Ottos legs

Robots can move in many ways: by wheels, tracks (like tanks) or legs, as is the case with Zowi. But which way of moving is the most useful? Keep reading and you know it.

In reality, there is no better or worse way, each has its advantages and disadvantages.

The wheels are faster and easier to control, but only while on level ground. As soon as there are stones or the ground is rough, they will be at a disadvantage.
The tracks are also easy to control and much better on difficult terrain, however they tend to be slower.
The legs … well, we better see it in the next experiment.
However, they all have one characteristic in common. They are actuators of the robot because they allow it to do something, in this case, move.

Experiment 1
Bipedal robots

A leg-based movement system is one of the most complicated that can be. You, as a human, are very used to moving your legs to walk. But remember what it cost you when you were a baby. You do not remember? Well, nothing happens.

Do you remember reading an algorithm for walking in the Robot Choreography project? Now imagine having to make an algorithm (that is, a list of instructions) to move each muscle in your legs as you walk. Actually, your brain does this automatically, but with a robot, it doesn’t do it alone. To take a step, precise commands must be executed on each motor in the robot’s leg. This is quite complicated, but not impossible.

Human legs Zowi’s legs
But not all are disadvantages! If the robot’s legs have enough motors, they can climb stairs, sit in a chair, get up off the ground and much more that, with wheels or tracks, would be impossible.

Let’s experiment with Zowi’s movements

Put Zowi doing a handstand, so that the legs are up and the head is down.
Now, enter the game 3,2,1 Action! and create an algorithm that is to make Zowi walk forward 100 times. You can alternate medium, slow, and fast speeds.
Observe how the four motors in Zowi’s legs move.
You can repeat the experiment with some Zowi dance passes. Thus, you will see the difference between dancing and walking. You will also see that some of these movements do not need to move the four motors.
As you can see, the motors are synchronized with each other to allow Zowi’s movement and make him walk. If not, Zowi would fall over and the leg motors could collide with each other, causing it to break.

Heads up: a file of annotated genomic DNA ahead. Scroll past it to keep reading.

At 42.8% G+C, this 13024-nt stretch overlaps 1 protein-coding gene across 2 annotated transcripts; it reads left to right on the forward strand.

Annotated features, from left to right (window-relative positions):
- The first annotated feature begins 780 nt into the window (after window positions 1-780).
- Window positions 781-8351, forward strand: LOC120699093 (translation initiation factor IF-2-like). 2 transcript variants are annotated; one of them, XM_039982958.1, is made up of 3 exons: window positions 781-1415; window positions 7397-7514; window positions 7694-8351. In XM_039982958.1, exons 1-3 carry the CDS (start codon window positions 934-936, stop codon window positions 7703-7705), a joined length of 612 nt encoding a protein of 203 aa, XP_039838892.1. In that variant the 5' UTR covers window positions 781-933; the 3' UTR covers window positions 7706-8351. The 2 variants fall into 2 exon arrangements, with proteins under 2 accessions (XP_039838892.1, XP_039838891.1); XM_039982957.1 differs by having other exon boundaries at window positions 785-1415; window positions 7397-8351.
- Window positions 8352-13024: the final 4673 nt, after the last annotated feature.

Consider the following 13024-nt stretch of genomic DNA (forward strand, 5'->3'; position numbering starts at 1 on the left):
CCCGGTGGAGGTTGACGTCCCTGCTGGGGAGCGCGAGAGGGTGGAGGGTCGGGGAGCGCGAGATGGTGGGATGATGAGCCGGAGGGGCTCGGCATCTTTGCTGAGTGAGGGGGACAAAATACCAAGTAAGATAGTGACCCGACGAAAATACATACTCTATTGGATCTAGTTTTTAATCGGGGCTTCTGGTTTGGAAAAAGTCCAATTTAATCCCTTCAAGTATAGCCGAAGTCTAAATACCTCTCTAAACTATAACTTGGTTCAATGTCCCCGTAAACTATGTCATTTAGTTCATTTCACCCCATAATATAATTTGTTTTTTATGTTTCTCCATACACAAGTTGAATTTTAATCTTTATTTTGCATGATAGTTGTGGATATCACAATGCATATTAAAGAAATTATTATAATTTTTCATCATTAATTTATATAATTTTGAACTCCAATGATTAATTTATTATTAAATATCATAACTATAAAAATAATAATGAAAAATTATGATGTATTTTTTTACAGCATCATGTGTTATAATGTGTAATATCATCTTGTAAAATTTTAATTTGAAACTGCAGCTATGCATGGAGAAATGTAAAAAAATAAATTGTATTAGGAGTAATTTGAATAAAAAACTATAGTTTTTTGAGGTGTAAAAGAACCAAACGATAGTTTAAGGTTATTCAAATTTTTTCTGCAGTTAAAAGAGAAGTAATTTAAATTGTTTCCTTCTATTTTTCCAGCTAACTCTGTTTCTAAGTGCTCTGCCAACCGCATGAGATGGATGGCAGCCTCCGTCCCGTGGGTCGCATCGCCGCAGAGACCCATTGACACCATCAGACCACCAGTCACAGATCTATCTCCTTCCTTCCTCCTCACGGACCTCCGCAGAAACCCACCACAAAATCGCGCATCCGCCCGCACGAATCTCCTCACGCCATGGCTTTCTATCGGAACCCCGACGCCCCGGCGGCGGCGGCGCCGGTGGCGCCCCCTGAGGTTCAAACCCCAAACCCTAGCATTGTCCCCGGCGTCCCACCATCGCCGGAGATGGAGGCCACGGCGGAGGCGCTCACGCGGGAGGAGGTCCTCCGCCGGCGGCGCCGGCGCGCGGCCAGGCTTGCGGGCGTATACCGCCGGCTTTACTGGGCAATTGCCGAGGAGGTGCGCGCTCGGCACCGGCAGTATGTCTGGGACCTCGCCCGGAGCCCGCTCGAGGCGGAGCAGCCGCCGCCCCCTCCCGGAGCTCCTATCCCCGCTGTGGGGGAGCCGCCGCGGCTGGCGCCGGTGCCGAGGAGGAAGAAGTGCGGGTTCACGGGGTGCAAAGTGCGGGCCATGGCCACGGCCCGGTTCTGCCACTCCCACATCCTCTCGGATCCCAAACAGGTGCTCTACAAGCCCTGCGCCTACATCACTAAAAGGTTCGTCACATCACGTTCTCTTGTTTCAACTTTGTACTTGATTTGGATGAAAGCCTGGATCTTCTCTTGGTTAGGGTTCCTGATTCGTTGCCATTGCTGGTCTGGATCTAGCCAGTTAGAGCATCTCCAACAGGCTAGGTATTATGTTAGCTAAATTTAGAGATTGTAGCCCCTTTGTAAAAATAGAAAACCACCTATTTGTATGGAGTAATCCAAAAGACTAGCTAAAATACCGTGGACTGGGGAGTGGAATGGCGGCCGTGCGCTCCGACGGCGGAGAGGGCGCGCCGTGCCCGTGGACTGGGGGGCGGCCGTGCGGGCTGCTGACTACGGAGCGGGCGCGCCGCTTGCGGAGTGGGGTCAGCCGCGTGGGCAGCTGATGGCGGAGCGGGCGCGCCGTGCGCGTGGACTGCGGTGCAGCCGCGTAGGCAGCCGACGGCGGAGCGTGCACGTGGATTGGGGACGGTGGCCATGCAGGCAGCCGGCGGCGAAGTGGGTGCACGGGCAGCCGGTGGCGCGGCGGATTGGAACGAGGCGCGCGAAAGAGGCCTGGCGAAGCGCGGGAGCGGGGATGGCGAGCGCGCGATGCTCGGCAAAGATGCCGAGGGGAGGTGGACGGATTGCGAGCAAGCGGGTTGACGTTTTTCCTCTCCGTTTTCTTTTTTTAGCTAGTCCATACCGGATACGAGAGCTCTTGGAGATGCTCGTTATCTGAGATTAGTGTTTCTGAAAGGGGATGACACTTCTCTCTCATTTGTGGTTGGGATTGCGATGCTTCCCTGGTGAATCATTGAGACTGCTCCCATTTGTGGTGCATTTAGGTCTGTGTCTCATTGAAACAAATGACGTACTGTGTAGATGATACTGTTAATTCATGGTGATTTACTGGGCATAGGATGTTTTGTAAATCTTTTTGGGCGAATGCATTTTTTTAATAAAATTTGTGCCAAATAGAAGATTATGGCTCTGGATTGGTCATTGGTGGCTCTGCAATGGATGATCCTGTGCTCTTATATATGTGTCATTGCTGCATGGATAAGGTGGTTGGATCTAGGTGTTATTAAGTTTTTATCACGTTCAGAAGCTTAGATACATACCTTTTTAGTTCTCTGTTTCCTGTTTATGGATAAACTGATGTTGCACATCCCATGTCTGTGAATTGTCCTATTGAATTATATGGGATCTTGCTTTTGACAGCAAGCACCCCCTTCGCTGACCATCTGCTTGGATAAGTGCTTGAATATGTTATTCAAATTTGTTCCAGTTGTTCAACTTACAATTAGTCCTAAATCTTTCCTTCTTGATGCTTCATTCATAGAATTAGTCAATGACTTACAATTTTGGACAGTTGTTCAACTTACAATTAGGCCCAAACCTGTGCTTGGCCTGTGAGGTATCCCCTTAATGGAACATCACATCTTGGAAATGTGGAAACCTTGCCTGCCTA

Experiment 2
What is a servo?

Until now we were talking about engines, but … can you imagine Zowi with the same engine as a car? The legs would twist and turn without stopping, at full speed.

To prevent that from happening, different types of robot motors have been invented. Zowi uses a type of motor called a servo. Servos differ from car engines in that they need electricity (instead of gasoline).

Also, a car engine can go faster or slower, but it cannot go exactly half a wheel turn and stop. With a servo, you can tell it to go exactly half a turn. This is how programmers can make legged robots move.

However, the servos have a disadvantage, they cannot turn more than half a turn (maybe a little more). That is, Zowi’s legs cannot be fully turned (just like your legs).

Zowi servos

we’ll see if it’s true

Turn Zowi off and put him on a handstand, as in the previous experiment.
With Zowi off, move one of its legs. Can you make a complete turn?
Try now with one foot. Can this one go all the way around?
Servos are very useful actuators that allow robots to move easily. You will see how you use many of them when you build your own robot!
Did you know…?
Also, there are different types of servos. Other widely used are continuous rotation servos, which can turn full turns, but in a more controlled way than car motors.

Inspiration moment!
If you were to build a robot… what sensors and actuators would it have? How would it move and what things could it do? Make a drawing of your imaginary robot in which you indicate what components it has and where they are placed.